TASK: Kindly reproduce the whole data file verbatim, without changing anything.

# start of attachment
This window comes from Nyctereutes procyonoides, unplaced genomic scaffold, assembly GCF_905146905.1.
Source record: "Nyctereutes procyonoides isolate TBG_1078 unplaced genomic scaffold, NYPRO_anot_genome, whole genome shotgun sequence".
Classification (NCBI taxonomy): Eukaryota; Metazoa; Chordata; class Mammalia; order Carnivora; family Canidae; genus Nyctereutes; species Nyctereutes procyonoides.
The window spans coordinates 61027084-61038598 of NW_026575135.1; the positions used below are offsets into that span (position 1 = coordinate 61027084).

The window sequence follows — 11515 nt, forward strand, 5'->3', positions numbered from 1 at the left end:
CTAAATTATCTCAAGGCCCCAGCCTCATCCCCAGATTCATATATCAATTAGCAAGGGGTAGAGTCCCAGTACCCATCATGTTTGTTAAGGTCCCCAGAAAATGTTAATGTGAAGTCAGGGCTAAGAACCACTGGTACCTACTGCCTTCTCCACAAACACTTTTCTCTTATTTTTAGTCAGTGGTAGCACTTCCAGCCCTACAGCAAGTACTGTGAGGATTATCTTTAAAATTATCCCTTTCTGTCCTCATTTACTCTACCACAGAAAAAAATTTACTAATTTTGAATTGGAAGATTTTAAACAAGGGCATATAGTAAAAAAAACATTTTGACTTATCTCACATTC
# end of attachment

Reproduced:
This window comes from Nyctereutes procyonoides, unplaced genomic scaffold, assembly GCF_905146905.1.
Source record: "Nyctereutes procyonoides isolate TBG_1078 unplaced genomic scaffold, NYPRO_anot_genome, whole genome shotgun sequence".
Classification (NCBI taxonomy): Eukaryota; Metazoa; Chordata; class Mammalia; order Carnivora; family Canidae; genus Nyctereutes; species Nyctereutes procyonoides.
The window spans coordinates 61027084-61038598 of NW_026575135.1; the positions used below are offsets into that span (position 1 = coordinate 61027084).

The window sequence follows — 11515 nt, forward strand, 5'->3', positions numbered from 1 at the left end:
CTAAATTATCTCAAGGCCCCAGCCTCATCCCCAGATTCATATATCAATTAGCAAGGGGTAGAGTCCCAGTACCCATCATGTTTGTTAAGGTCCCCAGAAAATGTTAATGTGAAGTCAGGGCTAAGAACCACTGGTACCTACTGCCTTCTCCACAAACACTTTTCTCTTATTTTTAGTCAGTGGTAGCACTTCCAGCCCTACAGCAAGTACTGTGAGGATTATCTTTAAAATTATCCCTTTCTGTCCTCATTTACTCTACCACAGAAAAAAATTTACTAATTTTGAATTGGAAGATTTTAAACAAGGGCATATAGTAAAAAAAACATTTTGACTTATCTCACATTC